We’ve all been there. We pray for something, and don’t get an answer. We’re told to tithe, but don’t think we can squeeze the money out of our budgets. We know we are supposed to trust God, but find ourselves obsessing over problems. And it’s getting harder and harder to drag ourselves to church. The people there just don’t fit our ideas of what a Christian should be.
The result, as author Craig Groeschel points out in his book The Christian Atheist: Believing in God but Living as if He Doesn’t Exist, is a lot of people who claim to be Christians but live as if they really don’t believe some of what the Bible teaches about life and how we are to live it. In other words, a bunch of Christian Atheists.
Using stories from his life, Groeschel highlight his own struggles with atheism in various forms. His honesty challenged me to be honest with myself. I could see that some of what I think of as struggles or trials in my own life should be called out for what they are: nothing less than a lack of faith. I, too, am a Christian Atheist.
I didn’t have to read the book to be convinced: just skimming the chapter titles was enough to make me realize that I had a problem. “When You Believe in God but Don’t Think He’s Fair” and “When You Believe in God but Still Worry All the Time” are just two of the subjects Groeschel tackles.
While I felt convicted as I read The Christian Atheist, I never felt condemned. Groeschel writes from the perspective of one confessing his own struggles and failures, and points the way to overcome them. The practical advice for defeating Christian Atheism inserted clarity into my own battles, and offers hope that I can learn to live as if I really believed what I say I do.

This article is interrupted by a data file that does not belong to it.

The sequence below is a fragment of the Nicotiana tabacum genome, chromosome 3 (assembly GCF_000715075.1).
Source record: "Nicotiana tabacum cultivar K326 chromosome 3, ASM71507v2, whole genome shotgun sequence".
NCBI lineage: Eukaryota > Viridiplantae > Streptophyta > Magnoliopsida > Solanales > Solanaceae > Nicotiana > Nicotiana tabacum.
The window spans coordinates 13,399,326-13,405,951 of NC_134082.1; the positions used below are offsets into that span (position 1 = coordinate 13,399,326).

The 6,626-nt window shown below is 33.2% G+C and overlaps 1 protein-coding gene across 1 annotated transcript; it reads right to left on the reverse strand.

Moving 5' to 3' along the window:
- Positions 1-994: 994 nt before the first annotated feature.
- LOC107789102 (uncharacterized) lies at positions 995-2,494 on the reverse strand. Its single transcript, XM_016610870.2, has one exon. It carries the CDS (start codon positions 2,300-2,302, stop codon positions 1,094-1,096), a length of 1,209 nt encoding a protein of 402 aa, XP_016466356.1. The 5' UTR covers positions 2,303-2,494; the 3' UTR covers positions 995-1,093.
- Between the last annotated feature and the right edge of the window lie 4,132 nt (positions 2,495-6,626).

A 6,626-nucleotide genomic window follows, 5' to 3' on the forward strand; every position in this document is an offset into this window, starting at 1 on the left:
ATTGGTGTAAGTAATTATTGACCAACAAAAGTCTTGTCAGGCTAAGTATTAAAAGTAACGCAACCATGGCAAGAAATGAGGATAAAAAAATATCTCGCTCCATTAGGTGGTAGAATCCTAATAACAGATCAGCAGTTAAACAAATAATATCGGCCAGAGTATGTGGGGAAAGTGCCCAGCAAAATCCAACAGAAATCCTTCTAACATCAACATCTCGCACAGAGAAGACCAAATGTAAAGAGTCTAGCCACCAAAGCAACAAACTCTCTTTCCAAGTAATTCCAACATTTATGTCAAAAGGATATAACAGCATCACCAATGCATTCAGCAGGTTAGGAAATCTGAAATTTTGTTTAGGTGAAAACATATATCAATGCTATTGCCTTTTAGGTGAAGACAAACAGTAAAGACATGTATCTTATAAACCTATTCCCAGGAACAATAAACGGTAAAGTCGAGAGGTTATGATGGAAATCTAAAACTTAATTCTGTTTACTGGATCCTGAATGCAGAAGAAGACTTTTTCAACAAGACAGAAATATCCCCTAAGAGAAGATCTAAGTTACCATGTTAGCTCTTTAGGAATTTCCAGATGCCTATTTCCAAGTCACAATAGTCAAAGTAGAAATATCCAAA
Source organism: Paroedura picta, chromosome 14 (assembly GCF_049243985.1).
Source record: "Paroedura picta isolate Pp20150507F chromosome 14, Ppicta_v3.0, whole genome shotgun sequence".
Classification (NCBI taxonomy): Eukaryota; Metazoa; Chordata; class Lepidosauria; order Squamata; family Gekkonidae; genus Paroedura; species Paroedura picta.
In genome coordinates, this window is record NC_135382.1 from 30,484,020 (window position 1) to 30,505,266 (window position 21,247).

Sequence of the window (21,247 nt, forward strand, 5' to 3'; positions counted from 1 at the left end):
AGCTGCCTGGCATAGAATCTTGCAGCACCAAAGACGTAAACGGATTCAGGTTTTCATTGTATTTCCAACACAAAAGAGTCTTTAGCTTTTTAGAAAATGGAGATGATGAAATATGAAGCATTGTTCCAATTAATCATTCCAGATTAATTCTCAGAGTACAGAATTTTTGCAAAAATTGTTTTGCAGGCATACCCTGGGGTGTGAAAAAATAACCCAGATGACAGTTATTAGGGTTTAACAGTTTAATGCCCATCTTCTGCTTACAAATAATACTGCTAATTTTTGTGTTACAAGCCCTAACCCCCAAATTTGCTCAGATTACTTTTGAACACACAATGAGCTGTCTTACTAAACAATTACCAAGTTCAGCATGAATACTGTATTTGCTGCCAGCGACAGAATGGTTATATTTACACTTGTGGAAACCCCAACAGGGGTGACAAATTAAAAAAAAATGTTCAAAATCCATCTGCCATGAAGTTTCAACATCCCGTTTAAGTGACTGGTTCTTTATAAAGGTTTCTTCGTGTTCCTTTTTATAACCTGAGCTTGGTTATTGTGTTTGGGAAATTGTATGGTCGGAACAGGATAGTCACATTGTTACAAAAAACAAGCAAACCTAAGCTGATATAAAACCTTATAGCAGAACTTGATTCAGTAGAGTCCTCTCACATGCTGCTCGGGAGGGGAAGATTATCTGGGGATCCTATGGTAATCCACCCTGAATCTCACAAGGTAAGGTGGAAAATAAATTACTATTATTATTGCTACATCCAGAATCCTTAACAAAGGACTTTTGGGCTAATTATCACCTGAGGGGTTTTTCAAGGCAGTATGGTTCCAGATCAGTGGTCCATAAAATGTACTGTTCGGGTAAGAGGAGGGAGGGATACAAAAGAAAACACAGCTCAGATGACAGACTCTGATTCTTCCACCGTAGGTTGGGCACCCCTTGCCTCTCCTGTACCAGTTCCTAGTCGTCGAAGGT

For me, that is the great value of The Christian Atheist. It’s not just about fixing things within my own life, although there is much to be fixed and any help is welcome. We live in a culture that is increasingly less Christian. Those outside the church look at those inside, and don’t always see much difference in how we live our lives. If we are truly to be salt and light to the world around us, we can’t accept the Christian Atheism in our own hearts.
Read The Christian Atheist: Believing in God but Living As If He Doesn’t Exist. It will stir you up, strengthen your faith, and refine your vision for living as a Christian. Highly recommended.
Tags: The Christian Atheist